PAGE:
Boston police want to recruit more minorities, but how isn’t clear
The Boston Police Department distributed index-size cards promoting the police officer exam this year, organized informational seminars, and helped residents sign up for the test at neighborhood stations. The department also tapped religious and civic leaders to spread the word and fanned out to high schools and colleges throughout Boston encouraging people of color and women to take the exam.
“It was probably the greatest effort we ever made,” Boston Police Commissioner William B. Evans said in a recent interview. “More than ever we tried to promote this job. We recognize the importance of increasing our diversity.”
But despite this effort, a thousand fewer applicants signed up to take the civil service exam to become a Boston police officer than in previous years. Of the 1,536 who did sign up, 51 percent were people of color — a percentage that has remained about the same since 2011 despite the department’s targeted efforts to attract a more diverse applicant pool this year.
“I don’t know why that is,” Evans said. “It’s not by a lack of effort on our part. Unfortunately we don’t have control over how many people go and sign up.”
Evans said it is a “tough occupation for anyone to go into nowadays,” pointing to last year’s violence in Dallas and Baton Rouge, La., that left eight officers dead following fatal police-involved shootings of unarmed black men. Last year, three Boston police officers were shot on duty; they all survived.
“I can’t help but think that hurts recruitment efforts,” Evans said.
While it would seem encouraging that half the applicants were minorities, the department faces other challenges in increasing diversity — including a built-in hiring preference for military veterans. The applicants who have benefited from that preference have been overwhelmingly white. People of color make up 53 percent of the city’s population, while the police force is 33 percent minority.
In some parts of Boston, even the most aggressive recruiting efforts are going to face formidable obstacles, policing experts say, because of a perceived lack of trust between communities of color and law enforcement, a sentiment that has been exacerbated nationally following the high-profile police shootings.
“The law enforcement profession has treated people of color inadequately,” said Lieutenant Charles P. Wilson, national chairman of the National Association of Black Law Enforcement Officers Inc. “It has consistently left a bad taste in people’s mouth.”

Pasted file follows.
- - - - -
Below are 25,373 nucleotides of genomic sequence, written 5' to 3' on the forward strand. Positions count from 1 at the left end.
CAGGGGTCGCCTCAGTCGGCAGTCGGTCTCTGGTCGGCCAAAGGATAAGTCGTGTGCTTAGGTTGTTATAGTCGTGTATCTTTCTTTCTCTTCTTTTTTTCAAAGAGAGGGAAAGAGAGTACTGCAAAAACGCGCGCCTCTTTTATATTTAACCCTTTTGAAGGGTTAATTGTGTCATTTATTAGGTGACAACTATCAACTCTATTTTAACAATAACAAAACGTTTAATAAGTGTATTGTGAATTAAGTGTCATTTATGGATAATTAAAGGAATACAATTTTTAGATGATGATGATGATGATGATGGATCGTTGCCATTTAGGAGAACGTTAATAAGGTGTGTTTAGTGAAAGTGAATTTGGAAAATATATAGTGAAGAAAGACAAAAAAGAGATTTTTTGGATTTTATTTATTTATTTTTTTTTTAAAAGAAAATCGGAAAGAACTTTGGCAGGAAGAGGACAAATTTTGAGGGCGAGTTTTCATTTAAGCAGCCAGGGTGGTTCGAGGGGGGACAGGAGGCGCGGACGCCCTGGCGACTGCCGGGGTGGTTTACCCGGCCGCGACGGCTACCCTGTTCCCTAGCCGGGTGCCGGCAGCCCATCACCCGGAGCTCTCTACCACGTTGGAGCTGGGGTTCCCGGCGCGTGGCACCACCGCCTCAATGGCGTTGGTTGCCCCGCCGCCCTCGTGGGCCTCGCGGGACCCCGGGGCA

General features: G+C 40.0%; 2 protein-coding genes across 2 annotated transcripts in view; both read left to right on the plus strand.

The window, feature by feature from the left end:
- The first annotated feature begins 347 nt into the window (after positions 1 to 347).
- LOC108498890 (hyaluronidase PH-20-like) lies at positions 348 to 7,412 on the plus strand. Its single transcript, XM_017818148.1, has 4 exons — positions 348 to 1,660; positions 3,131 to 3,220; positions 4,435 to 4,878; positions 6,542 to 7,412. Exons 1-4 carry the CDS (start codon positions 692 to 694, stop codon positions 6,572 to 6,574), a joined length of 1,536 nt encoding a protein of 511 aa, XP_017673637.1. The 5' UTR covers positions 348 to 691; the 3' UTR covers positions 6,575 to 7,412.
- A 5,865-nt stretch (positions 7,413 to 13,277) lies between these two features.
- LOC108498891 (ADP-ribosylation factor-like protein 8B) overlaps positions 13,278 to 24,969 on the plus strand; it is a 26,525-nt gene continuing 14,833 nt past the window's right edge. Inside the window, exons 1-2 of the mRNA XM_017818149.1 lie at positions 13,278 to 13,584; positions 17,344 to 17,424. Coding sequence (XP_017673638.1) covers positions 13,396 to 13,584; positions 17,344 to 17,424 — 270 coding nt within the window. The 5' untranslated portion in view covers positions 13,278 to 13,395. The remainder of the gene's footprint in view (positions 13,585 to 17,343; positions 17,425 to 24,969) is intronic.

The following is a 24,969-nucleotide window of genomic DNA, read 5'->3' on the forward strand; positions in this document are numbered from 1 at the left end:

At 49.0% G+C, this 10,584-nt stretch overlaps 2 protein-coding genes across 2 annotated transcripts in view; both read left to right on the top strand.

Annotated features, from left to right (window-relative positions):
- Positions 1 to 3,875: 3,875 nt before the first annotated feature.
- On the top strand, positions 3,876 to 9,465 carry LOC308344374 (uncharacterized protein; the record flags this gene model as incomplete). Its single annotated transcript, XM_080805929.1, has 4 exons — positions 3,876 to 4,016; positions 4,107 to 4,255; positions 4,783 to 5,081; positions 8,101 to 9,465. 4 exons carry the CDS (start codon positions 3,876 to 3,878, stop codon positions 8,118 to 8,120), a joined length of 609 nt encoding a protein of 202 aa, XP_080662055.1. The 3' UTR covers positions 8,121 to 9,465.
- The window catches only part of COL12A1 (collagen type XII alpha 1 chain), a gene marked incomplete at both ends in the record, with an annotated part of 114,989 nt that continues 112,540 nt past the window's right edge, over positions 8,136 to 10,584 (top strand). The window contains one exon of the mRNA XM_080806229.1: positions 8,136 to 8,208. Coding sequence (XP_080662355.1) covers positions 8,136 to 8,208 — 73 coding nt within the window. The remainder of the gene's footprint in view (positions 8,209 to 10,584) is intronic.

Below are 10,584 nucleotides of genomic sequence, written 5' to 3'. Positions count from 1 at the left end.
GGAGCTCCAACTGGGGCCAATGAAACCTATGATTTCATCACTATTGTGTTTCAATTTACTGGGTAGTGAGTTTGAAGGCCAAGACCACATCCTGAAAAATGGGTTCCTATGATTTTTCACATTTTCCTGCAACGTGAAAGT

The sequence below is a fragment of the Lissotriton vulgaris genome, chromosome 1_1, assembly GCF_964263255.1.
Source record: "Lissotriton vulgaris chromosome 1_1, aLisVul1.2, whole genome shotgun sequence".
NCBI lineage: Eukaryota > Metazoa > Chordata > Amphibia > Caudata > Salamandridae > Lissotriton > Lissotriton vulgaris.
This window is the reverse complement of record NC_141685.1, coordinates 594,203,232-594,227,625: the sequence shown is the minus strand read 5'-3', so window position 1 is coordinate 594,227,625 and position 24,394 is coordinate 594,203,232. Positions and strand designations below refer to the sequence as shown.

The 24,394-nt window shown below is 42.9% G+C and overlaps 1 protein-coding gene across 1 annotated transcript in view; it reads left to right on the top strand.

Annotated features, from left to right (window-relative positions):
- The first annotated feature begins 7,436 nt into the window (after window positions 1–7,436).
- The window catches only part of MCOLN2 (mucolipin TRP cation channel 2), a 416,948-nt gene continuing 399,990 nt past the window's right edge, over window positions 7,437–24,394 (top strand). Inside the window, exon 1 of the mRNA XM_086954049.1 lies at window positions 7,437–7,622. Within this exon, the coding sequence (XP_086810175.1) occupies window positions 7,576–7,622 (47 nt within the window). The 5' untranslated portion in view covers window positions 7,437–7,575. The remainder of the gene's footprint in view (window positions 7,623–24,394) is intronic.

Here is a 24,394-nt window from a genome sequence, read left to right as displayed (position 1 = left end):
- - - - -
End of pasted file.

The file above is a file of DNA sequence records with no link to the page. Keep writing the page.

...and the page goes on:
Some civic leaders also expressed concern that the state’s civil service law, which includes a rule that gives veterans “absolute preference” in hiring, will continue to pose an indelible roadblock to diversifying the Police Department.
“We should be able to create a scenario where someone who is not a veteran can serve his or her city,” said J. Larry Mayes, a member of the police oversight panel that reviews internal affairs investigations.
Civil service was established in 1884 in Massachusetts as a merit system, designed to prevent cronyism and political patronage. Under the system, prospective employees take an exam that determines their rank on a list of eligible candidates; when openings occur, administrators make offers based on these ranks. In police and fire departments, candidates are ranked by score in the following order: sons and daughters of police and firefighters killed in the line of duty, disabled veterans, sons and daughters of police and firefighters disabled in the line of duty, veterans, and then residents.
Some policing experts question whether these provisions in some way have done exactly what the civil service system was meant to prevent.
“Civil service came into being to level the playing field, but maybe the playing field isn’t leveled anymore,” said Chuck Wexler, executive director of the Police Executive Research Forum, a Washington-based think tank. “This may be the time when Boston decides that civil service has outlived its usefulness, but that doesn’t mean you wouldn’t still give preference to various constituencies.”